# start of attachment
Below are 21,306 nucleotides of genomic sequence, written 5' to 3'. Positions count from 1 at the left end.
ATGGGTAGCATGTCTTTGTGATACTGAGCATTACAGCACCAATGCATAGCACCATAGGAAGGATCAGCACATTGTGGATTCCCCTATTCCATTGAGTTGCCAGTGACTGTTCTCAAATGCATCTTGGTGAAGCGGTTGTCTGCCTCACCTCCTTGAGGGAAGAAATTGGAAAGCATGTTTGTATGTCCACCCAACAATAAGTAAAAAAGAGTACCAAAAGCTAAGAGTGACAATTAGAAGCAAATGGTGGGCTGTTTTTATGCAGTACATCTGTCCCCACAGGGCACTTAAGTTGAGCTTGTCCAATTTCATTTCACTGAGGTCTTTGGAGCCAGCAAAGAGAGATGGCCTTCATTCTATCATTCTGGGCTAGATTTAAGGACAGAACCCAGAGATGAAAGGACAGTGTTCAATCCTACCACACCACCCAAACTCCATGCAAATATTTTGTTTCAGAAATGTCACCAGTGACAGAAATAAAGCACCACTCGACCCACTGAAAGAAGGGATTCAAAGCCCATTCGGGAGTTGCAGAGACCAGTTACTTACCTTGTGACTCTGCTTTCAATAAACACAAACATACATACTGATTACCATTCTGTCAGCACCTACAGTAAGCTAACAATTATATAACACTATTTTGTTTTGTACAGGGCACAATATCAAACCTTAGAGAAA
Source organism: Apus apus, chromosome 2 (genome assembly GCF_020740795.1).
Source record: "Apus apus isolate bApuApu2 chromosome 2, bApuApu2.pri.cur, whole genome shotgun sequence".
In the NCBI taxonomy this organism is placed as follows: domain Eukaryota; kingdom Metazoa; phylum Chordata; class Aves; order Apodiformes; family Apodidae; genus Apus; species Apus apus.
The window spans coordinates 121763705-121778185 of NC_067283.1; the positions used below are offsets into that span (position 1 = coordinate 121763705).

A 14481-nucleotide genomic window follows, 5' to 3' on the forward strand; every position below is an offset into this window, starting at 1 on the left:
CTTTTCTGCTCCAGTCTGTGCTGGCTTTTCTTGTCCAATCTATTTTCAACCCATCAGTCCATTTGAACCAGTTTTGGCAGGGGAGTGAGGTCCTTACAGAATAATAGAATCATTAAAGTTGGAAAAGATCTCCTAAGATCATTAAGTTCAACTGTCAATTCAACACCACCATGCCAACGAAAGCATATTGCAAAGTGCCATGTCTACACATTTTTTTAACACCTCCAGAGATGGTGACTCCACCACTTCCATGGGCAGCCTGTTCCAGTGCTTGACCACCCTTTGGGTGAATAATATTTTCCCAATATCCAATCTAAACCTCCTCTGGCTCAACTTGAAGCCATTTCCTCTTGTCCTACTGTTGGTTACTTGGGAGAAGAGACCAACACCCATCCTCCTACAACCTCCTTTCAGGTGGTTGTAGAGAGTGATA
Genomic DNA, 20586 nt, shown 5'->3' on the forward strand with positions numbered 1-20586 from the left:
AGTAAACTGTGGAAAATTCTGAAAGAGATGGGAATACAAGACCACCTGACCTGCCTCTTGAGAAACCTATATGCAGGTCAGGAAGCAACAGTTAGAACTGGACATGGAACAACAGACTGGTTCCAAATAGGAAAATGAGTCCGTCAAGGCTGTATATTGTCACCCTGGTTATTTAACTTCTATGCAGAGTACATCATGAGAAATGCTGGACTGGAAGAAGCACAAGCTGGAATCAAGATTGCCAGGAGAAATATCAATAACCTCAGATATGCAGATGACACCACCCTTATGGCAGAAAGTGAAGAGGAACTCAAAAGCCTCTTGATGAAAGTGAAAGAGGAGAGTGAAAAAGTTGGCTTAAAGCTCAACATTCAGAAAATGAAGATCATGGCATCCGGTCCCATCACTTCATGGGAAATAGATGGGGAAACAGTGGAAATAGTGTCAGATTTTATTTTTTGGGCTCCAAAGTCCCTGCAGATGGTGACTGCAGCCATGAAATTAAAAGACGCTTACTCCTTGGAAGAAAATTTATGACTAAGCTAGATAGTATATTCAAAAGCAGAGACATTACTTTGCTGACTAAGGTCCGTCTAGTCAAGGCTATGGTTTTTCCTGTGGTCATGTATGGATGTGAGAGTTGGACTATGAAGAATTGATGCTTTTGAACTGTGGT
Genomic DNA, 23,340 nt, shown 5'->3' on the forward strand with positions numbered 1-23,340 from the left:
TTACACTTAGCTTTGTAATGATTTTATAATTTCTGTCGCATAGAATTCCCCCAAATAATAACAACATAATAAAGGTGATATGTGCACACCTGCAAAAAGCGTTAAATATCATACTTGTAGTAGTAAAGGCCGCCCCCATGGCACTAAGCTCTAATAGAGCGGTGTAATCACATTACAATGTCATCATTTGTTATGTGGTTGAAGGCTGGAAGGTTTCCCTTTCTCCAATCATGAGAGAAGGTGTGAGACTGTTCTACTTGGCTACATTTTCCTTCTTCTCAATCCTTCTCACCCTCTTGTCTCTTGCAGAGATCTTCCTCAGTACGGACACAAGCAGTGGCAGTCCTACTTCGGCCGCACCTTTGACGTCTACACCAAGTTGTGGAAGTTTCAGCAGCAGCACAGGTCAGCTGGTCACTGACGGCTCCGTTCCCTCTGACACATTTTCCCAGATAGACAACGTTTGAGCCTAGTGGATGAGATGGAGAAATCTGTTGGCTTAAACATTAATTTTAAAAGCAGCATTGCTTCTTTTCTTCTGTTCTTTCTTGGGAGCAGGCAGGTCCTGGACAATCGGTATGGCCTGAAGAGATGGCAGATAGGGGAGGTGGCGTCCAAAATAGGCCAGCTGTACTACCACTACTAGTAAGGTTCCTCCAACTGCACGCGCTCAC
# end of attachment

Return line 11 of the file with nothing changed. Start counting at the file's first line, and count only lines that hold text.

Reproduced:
Genomic DNA, 23,340 nt, shown 5'->3' on the forward strand with positions numbered 1-23,340 from the left: